UN calls for all coal projects cancellation calls it a ‘deadly addiction’
Geopolitics

UN calls for all coal projects cancellation calls it a ‘deadly addiction’

UN Secretary-General Antonio Guterres has called coal the most polluting fossil fuel and called upon putting an end to all the planned coal projects globally to end the ‘deadly addiction’.

Guterres pointed out that the single most important step in this direction would be to phase out coal from the power sector, and this would be a step towards tackling the climate crisis. 

Guterres was speaking at the opening ceremony of the PPCA (Powering Past Coal Alliance) Summit, which comprises of the governments and associations that are committed to putting an end to coal-burning for power generation. PPCA was founded in 2017 by Canada and UK. At present, UK is on track with its vision to completely cease coal burning in its power plants by the year 2024. But it’s recent permitting of a coal mine operation in Cumbria that would produce coal to be used in steelmaking, attracting criticism. In November, UK is hosting Cop26, a crucial UN climate summit.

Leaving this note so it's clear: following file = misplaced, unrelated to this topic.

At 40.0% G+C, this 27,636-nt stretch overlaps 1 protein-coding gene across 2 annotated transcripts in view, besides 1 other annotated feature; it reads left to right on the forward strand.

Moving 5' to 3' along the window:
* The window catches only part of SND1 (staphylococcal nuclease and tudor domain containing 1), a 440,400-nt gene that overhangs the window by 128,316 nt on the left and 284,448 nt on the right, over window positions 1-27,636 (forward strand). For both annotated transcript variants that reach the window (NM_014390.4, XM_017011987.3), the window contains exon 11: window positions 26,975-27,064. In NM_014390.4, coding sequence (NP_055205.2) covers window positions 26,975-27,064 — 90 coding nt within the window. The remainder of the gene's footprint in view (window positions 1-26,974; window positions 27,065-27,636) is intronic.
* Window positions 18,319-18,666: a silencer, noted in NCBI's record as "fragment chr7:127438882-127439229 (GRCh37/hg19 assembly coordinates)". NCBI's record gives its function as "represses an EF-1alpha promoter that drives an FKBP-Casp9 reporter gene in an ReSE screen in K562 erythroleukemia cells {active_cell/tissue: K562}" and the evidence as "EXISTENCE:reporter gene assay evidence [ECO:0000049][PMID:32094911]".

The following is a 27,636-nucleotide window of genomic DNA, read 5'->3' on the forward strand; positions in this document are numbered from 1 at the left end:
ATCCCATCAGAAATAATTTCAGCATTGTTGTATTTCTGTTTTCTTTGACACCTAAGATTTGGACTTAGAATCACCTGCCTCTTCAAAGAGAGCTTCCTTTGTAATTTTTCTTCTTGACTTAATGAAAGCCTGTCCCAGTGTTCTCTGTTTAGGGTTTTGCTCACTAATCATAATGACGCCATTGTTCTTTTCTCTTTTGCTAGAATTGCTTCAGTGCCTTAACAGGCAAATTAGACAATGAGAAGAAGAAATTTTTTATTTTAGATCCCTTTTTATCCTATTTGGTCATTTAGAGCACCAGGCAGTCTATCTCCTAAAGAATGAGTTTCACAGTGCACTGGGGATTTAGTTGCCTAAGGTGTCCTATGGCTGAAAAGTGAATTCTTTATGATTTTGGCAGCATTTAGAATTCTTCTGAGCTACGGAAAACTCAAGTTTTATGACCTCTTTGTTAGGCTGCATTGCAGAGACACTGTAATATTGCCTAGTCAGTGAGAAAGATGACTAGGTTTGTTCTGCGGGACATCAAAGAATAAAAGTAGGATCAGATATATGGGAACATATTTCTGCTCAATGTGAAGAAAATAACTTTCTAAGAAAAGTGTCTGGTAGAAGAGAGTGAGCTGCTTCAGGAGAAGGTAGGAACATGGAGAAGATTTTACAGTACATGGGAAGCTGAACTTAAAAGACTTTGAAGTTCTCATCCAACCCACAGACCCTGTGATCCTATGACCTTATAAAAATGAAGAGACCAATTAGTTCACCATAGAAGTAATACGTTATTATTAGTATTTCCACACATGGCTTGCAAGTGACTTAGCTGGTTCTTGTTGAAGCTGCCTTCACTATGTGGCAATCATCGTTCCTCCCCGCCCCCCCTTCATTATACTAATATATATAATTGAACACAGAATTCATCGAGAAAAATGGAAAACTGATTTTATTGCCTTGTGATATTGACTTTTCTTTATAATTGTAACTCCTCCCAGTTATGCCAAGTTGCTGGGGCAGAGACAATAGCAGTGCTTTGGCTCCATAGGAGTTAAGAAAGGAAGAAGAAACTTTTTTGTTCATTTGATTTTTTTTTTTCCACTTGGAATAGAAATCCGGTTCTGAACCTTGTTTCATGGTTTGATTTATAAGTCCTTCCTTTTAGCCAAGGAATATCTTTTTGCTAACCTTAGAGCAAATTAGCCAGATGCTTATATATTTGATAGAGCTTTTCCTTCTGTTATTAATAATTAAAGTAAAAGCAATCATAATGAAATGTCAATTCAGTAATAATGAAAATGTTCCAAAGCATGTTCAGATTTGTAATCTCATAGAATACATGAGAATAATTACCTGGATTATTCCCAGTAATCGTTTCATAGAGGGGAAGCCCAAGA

“Today, I am calling on all governments, private companies, and local authorities to take three steps. First, cancel all global coal projects in the pipeline and end the deadly addiction to coal. Second, end the international financing of coal plants and … third, jump-start a global effort to finally organize a just transition [for coal industry workers], going plant by plant if necessary,” Guterres said. 

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Anne-Marie Trevelyan said at the PPCA summit, “Having gone over 5,000 hours without using coal for electricity last year, the UK is powering forward with the transition away from coal for power generation and into the enormous economic potential of clean technologies.” 

The £165m Cumbria coalmine is said to provide 500 jobs in the area that has been most neglected in the country. The mine would produce 2.7m tonnes a year of coking coal, which would be used in steel making industry. Though there is no coal shortage globally, 85% of the produce from the mine would be exported.

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